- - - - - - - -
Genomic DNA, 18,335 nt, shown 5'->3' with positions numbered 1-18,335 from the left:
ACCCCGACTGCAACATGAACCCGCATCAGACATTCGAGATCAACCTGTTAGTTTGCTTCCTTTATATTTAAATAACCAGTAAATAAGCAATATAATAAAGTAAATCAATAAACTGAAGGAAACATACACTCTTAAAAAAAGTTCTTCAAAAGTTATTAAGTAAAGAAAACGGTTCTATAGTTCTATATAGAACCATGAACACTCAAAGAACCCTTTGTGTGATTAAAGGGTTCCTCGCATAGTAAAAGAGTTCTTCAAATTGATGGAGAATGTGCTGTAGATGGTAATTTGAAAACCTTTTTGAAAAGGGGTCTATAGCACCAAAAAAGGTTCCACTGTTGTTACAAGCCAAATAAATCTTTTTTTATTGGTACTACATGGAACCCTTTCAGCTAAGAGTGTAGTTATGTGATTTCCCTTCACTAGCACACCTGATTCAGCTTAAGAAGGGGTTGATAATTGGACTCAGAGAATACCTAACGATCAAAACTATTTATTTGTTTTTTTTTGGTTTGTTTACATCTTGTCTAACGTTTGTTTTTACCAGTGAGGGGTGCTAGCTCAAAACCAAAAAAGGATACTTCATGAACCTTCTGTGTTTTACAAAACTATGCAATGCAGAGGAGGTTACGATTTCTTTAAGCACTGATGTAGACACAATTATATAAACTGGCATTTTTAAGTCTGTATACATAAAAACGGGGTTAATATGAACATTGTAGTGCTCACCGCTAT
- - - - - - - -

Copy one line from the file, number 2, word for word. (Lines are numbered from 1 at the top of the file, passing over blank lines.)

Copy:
ACCCCGACTGCAACATGAACCCGCATCAGACATTCGAGATCAACCTGTTAGTTTGCTTCCTTTATATTTAAATAACCAGTAAATAAGCAATATAATAAAGTAAATCAATAAACTGAAGGAAACATACACTCTTAAAAAAAGTTCTTCAAAAGTTATTAAGTAAAGAAAACGGTTCTATAGTTCTATATAGAACCATGAACACTCAAAGAACCCTTTGTGTGATTAAAGGGTTCCTCGCATAGTAAAAGAGTTCTTCAAATTGATGGAGAATGTGCTGTAGATGGTAATTTGAAAACCTTTTTGAAAAGGGGTCTATAGCACCAAAAAAGGTTCCACTGTTGTTACAAGCCAAATAAATCTTTTTTTATTGGTACTACATGGAACCCTTTCAGCTAAGAGTGTAGTTATGTGATTTCCCTTCACTAGCACACCTGATTCAGCTTAAGAAGGGGTTGATAATTGGACTCAGAGAATACCTAACGATCAAAACTATTTATTTGTTTTTTTTTGGTTTGTTTACATCTTGTCTAACGTTTGTTTTTACCAGTGAGGGGTGCTAGCTCAAAACCAAAAAAGGATACTTCATGAACCTTCTGTGTTTTACAAAACTATGCAATGCAGAGGAGGTTACGATTTCTTTAAGCACTGATGTAGACACAATTATATAAACTGGCATTTTTAAGTCTGTATACATAAAAACGGGGTTAATATGAACATTGTAGTGCTCACCGCTAT